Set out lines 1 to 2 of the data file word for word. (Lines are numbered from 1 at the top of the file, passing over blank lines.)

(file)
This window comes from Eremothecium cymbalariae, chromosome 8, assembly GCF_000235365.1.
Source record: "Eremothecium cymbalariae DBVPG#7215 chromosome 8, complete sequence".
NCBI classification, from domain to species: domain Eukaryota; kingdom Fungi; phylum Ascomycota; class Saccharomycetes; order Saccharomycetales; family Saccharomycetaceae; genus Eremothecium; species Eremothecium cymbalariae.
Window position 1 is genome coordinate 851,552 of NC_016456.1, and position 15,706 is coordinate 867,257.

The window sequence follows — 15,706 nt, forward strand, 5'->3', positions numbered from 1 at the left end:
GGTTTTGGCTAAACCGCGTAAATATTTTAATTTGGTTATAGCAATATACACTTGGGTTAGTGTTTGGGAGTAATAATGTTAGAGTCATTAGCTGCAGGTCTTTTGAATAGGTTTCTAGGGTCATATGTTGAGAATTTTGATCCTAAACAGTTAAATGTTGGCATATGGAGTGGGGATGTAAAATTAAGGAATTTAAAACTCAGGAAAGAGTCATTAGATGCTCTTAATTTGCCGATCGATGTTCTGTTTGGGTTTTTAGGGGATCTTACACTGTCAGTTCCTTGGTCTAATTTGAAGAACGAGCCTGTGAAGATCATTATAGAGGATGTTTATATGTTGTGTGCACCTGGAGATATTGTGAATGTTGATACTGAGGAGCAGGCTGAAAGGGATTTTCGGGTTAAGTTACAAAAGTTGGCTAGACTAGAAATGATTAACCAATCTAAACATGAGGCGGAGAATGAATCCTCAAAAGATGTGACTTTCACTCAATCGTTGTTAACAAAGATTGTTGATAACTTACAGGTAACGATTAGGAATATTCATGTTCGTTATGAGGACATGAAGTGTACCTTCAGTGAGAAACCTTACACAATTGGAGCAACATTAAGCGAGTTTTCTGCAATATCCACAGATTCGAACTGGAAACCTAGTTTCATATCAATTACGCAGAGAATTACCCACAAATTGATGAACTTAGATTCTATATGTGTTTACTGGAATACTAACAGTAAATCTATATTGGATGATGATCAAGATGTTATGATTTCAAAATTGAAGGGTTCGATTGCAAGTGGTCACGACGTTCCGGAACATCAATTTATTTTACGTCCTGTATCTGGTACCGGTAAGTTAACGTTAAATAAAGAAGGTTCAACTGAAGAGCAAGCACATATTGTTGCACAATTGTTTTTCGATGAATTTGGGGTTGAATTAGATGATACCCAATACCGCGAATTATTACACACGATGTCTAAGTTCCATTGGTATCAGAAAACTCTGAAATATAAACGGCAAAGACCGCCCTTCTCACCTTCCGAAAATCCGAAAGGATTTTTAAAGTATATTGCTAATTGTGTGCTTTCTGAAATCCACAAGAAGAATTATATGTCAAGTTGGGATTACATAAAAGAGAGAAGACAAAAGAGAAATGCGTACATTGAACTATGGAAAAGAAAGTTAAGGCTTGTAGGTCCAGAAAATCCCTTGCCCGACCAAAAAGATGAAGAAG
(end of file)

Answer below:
This window comes from Eremothecium cymbalariae, chromosome 8, assembly GCF_000235365.1.
Source record: "Eremothecium cymbalariae DBVPG#7215 chromosome 8, complete sequence".